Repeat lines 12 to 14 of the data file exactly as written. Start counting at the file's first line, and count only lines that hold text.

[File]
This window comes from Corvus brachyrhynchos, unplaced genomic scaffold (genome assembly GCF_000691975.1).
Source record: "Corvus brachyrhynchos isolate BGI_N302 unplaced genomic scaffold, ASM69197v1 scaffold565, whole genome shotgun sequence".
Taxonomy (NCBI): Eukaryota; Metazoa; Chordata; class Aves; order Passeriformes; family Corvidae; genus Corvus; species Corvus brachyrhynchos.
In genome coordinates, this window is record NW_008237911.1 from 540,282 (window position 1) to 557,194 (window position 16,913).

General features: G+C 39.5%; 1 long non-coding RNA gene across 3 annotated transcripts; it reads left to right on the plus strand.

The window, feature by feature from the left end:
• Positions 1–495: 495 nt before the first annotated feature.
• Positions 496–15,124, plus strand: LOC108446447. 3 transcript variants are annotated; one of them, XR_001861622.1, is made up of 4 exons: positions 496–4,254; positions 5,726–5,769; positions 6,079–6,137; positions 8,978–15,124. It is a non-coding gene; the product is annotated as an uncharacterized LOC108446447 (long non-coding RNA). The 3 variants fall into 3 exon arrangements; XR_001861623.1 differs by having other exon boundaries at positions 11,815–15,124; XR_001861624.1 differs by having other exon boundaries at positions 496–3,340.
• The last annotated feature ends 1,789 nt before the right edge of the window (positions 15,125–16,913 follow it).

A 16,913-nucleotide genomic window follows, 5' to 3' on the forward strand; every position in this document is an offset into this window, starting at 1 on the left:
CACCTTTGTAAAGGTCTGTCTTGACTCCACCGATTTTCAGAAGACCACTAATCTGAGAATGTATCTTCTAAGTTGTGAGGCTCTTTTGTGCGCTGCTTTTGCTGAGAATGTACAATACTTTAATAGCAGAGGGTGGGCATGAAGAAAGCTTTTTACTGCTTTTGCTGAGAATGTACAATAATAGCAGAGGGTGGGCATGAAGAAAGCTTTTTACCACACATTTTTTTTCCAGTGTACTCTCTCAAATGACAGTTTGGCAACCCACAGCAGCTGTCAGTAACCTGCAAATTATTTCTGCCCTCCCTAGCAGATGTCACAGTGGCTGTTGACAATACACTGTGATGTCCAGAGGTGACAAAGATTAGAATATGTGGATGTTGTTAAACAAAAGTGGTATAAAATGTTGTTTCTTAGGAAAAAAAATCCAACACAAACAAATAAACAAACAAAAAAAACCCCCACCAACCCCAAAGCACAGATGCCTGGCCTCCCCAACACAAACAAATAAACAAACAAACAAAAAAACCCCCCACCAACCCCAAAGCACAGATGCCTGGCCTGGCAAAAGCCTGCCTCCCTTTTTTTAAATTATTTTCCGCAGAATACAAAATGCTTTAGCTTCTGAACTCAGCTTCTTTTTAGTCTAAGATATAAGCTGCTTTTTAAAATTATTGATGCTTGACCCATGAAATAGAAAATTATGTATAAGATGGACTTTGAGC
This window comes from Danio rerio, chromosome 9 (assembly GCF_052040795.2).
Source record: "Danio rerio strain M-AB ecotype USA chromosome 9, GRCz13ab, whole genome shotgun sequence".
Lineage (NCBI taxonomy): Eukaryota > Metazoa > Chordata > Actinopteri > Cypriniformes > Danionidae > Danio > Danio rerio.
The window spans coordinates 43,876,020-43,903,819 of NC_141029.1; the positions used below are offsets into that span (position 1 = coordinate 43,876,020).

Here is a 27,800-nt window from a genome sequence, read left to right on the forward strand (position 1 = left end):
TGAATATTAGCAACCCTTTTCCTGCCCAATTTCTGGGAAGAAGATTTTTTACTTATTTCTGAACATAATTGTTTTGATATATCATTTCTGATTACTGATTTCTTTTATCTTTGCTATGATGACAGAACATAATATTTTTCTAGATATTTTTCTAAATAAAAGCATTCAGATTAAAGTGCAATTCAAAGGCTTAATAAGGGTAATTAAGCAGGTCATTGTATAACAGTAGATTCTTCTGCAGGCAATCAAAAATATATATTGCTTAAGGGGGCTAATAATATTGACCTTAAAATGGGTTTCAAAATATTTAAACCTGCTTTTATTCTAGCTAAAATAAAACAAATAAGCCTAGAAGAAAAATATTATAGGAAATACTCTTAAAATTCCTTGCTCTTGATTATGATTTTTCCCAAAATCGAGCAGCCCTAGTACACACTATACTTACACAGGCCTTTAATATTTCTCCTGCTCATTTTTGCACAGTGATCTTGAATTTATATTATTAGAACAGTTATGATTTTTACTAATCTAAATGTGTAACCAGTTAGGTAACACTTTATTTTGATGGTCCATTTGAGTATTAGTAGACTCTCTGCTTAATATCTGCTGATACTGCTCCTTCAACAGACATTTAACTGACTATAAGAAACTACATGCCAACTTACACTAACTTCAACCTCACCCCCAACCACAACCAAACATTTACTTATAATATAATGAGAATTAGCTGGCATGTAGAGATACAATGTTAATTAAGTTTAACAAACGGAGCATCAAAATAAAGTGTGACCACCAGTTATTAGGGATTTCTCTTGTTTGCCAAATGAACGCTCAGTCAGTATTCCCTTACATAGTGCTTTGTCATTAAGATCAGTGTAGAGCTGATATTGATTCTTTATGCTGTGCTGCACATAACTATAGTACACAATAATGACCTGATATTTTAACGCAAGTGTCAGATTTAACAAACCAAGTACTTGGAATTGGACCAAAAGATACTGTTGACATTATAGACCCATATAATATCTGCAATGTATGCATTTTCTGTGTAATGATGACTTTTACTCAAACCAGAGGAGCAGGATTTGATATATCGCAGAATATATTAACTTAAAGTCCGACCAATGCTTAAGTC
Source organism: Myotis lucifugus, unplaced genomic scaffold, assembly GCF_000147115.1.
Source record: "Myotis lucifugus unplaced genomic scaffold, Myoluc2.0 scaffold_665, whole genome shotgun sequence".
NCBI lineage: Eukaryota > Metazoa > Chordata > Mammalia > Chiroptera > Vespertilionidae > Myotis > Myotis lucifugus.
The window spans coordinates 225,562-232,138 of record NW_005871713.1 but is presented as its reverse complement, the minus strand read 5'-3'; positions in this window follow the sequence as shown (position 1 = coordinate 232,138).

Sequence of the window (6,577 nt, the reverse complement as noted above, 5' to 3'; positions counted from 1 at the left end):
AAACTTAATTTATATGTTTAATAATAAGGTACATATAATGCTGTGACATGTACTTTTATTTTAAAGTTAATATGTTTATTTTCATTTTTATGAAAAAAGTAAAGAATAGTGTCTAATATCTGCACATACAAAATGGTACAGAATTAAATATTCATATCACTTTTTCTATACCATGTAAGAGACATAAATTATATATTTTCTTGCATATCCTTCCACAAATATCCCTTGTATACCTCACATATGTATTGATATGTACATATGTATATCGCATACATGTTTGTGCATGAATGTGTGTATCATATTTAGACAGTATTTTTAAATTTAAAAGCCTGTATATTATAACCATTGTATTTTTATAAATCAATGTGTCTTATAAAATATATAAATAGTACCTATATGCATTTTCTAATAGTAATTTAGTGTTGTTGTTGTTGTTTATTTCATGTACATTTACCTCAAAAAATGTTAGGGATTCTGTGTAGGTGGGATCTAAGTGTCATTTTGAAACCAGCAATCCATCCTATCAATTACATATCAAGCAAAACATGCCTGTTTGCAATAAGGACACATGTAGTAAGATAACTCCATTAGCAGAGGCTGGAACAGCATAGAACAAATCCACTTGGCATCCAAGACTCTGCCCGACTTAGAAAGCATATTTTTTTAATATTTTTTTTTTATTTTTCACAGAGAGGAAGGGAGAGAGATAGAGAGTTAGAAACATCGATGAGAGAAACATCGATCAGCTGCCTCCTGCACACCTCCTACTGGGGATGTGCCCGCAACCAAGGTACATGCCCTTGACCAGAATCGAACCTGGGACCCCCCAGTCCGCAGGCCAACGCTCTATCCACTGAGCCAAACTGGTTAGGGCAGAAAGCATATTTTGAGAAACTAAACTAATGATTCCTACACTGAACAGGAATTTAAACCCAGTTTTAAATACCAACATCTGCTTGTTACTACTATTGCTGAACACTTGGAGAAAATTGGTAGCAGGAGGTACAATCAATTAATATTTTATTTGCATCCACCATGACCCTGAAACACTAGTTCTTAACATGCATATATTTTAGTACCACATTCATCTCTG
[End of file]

This window comes from Danio rerio, chromosome 9 (assembly GCF_052040795.2).
Source record: "Danio rerio strain M-AB ecotype USA chromosome 9, GRCz13ab, whole genome shotgun sequence".
Lineage (NCBI taxonomy): Eukaryota > Metazoa > Chordata > Actinopteri > Cypriniformes > Danionidae > Danio > Danio rerio.